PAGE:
From Mad Max to Sean Astin, there’s a lot in Stranger Things’ second season that fans still can’t get over.
Following an incredibly world-changing debut, the second season of Stranger Things hit the ground running. There was so much to love about season one that fans could hardly imagine what a follow-up could possibly offer — especially without tainting such a good thing, never mind aiming to match its quality or even unimaginably outdo it.
Now, the second season may not have necessarily outdone the first, but it certainly gave it a run for its money. With new characters, new monsters, and altered storylines, the show took some risks; but the risks turned out to be well worth taking, doing justice to the show that fans have come to know and love.
Everything About Sean Astin
Fans of The Goonies and The Lord Of The Rings instantly recognized the debut of Sean Aston as Bob Newby, the loveable, warm-hearted new resident nerd of the second season. Bob is Joyce’s adoring boyfriend and fills the recognizable role of the underdog high school geek who’s eager to please the girl he strove for all of high school and finally landed.
More than this, though, Bob becomes the heart-breaking hero of the second season–a tragic yet honorable character arc for a fantasy legend like Sean Astin.
Everything About Mad Max
Season two is the first time that viewers meet Mad Max, as she is initially referred to by the group due to them first recognizing her from her infamous arcade username, which is another added ’80s pleasure of the show.
Nicknamed after the famous post-apocalyptic franchise that arguably exploded in popularity with 1981’s The Road Warrior, Max has to gradually wedge her way into the party. But when she does finally earn her place, it’s as if she was always there to begin with.
Steve Pairing Up With Dustin
What at first feels like an unlikely pairing becomes one of the most touching relationships of the show, or at least of season two. Dustin has to resort to Steve’s help when he can’t get a hold of anyone else to help him deal with baby “demi-dog” Dart, but what begins as an association out of obligation becomes a meaningful friendship.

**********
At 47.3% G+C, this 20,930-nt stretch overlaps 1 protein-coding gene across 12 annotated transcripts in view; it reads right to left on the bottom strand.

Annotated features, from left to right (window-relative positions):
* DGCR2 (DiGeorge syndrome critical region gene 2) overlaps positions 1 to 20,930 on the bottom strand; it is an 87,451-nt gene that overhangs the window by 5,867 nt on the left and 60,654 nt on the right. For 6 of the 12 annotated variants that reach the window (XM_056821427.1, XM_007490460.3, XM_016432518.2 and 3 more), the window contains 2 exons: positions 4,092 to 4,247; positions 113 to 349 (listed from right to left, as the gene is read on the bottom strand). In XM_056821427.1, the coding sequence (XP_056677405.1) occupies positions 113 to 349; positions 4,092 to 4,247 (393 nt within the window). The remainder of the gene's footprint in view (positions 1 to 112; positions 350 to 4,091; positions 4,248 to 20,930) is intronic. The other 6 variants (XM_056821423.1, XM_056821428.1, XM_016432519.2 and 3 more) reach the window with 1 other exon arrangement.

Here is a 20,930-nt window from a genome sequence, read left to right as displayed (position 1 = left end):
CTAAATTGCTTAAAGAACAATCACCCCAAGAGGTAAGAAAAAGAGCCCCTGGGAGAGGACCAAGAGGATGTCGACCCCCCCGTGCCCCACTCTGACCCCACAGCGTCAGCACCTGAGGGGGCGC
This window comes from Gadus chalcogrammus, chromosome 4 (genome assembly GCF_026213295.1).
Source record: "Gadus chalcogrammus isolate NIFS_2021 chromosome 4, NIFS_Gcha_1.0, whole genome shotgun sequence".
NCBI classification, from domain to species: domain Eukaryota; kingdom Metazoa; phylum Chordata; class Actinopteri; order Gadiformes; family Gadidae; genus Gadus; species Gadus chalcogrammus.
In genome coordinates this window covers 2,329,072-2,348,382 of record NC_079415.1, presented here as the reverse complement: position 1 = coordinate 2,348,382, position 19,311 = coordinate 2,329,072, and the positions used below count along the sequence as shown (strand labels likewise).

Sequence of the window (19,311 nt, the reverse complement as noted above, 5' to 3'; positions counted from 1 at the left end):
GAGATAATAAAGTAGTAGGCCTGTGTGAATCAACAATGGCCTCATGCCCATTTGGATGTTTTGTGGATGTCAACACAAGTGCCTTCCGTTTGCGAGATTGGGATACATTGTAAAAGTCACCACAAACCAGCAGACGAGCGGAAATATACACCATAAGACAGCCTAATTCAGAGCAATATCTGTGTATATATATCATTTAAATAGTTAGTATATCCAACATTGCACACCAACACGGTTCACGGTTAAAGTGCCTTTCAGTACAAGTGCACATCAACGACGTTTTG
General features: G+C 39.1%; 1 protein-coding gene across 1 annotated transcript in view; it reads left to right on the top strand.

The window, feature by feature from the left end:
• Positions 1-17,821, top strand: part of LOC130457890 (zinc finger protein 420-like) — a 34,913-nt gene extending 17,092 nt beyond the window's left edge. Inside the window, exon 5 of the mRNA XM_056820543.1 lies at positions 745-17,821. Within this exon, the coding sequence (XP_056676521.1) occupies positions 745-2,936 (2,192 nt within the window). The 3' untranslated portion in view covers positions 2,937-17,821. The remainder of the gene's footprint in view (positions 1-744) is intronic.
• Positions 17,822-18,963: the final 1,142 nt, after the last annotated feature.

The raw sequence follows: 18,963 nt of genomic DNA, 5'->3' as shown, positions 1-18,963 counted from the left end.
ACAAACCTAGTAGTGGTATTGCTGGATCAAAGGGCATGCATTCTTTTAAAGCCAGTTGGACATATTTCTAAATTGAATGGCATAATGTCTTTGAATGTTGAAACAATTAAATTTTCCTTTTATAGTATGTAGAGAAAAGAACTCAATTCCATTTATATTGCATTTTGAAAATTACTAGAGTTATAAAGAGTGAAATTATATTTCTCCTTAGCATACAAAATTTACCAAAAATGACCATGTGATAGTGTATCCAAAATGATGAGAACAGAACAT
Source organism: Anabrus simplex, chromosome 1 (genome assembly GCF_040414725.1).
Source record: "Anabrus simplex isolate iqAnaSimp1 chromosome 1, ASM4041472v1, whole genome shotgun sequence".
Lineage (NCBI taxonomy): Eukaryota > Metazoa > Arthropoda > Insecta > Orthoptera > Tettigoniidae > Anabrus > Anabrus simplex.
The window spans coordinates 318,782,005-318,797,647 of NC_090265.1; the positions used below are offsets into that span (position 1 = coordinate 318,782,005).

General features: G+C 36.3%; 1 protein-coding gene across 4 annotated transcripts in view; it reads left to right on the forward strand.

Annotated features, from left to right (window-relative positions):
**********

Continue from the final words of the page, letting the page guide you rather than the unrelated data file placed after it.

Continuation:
In fact, it’s one that sees Steve becoming a caring mentor for Dustin and ultimately pitches Steve’s character arc into an unexpected but wholly beloved direction.
Eleven & Hopper’s Father/Daughter Relationship
Season one left viewers in tantalizing curiosity about Eleven’s situation. The first season’s finale hinted at the fact that Hopper was in some way reaching out to Eleven, leaving food for her in the woods but that was about it.
Viewers couldn’t have known just how close the two would end being in season two, with Hopper effectively becoming Eleven’s adoptive father and filling a void in each of their lives.
Everything About Murray Bauman
Murray Bauman, hilariously played by Brett Gelman, brings some of the best comedic content to season two, becoming one of the show’s best supporting characters. He also becomes the narrative glue that holds the story together, enabling Barb’s death to be (finally) accounted for and her story to be tidily sealed up. This is something Stranger Things’ writers may have been eager to address, considering the fan outrage over Barb’s death in season one and the apparent lack of attention it got in-universe.